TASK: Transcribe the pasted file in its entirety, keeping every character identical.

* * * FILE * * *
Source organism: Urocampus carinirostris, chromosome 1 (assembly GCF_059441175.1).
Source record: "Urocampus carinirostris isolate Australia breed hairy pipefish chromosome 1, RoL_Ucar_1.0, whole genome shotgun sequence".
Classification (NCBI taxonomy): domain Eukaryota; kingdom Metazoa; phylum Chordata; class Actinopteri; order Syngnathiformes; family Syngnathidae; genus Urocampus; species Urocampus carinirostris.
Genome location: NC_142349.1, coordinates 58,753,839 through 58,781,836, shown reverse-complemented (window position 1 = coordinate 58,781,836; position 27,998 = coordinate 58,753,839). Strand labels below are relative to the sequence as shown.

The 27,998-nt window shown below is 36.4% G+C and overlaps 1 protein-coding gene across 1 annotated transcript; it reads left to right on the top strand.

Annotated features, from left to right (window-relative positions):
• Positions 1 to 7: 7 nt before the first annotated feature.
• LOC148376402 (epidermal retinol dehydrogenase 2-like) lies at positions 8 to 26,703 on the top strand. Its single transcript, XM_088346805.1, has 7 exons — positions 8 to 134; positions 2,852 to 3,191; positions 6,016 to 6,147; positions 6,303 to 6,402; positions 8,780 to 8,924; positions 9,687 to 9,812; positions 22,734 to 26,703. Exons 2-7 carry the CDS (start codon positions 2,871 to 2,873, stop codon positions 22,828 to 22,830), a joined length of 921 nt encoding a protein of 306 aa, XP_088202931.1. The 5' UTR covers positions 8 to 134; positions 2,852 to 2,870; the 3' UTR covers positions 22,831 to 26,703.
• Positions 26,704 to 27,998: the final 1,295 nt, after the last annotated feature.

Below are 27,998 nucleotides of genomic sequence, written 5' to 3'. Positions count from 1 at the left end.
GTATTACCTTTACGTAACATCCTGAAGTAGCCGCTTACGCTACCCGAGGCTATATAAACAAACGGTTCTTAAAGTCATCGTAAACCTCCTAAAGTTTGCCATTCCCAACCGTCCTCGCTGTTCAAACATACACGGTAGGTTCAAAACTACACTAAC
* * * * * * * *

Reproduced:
Source organism: Urocampus carinirostris, chromosome 1 (assembly GCF_059441175.1).
Source record: "Urocampus carinirostris isolate Australia breed hairy pipefish chromosome 1, RoL_Ucar_1.0, whole genome shotgun sequence".
Classification (NCBI taxonomy): domain Eukaryota; kingdom Metazoa; phylum Chordata; class Actinopteri; order Syngnathiformes; family Syngnathidae; genus Urocampus; species Urocampus carinirostris.
Genome location: NC_142349.1, coordinates 58,753,839 through 58,781,836, shown reverse-complemented (window position 1 = coordinate 58,781,836; position 27,998 = coordinate 58,753,839). Strand labels below are relative to the sequence as shown.

The 27,998-nt window shown below is 36.4% G+C and overlaps 1 protein-coding gene across 1 annotated transcript; it reads left to right on the top strand.

Annotated features, from left to right (window-relative positions):
• Positions 1 to 7: 7 nt before the first annotated feature.
• LOC148376402 (epidermal retinol dehydrogenase 2-like) lies at positions 8 to 26,703 on the top strand. Its single transcript, XM_088346805.1, has 7 exons — positions 8 to 134; positions 2,852 to 3,191; positions 6,016 to 6,147; positions 6,303 to 6,402; positions 8,780 to 8,924; positions 9,687 to 9,812; positions 22,734 to 26,703. Exons 2-7 carry the CDS (start codon positions 2,871 to 2,873, stop codon positions 22,828 to 22,830), a joined length of 921 nt encoding a protein of 306 aa, XP_088202931.1. The 5' UTR covers positions 8 to 134; positions 2,852 to 2,870; the 3' UTR covers positions 22,831 to 26,703.
• Positions 26,704 to 27,998: the final 1,295 nt, after the last annotated feature.

Below are 27,998 nucleotides of genomic sequence, written 5' to 3'. Positions count from 1 at the left end.
GTATTACCTTTACGTAACATCCTGAAGTAGCCGCTTACGCTACCCGAGGCTATATAAACAAACGGTTCTTAAAGTCATCGTAAACCTCCTAAAGTTTGCCATTCCCAACCGTCCTCGCTGTTCAAACATACACGGTAGGTTCAAAACTACACTAAC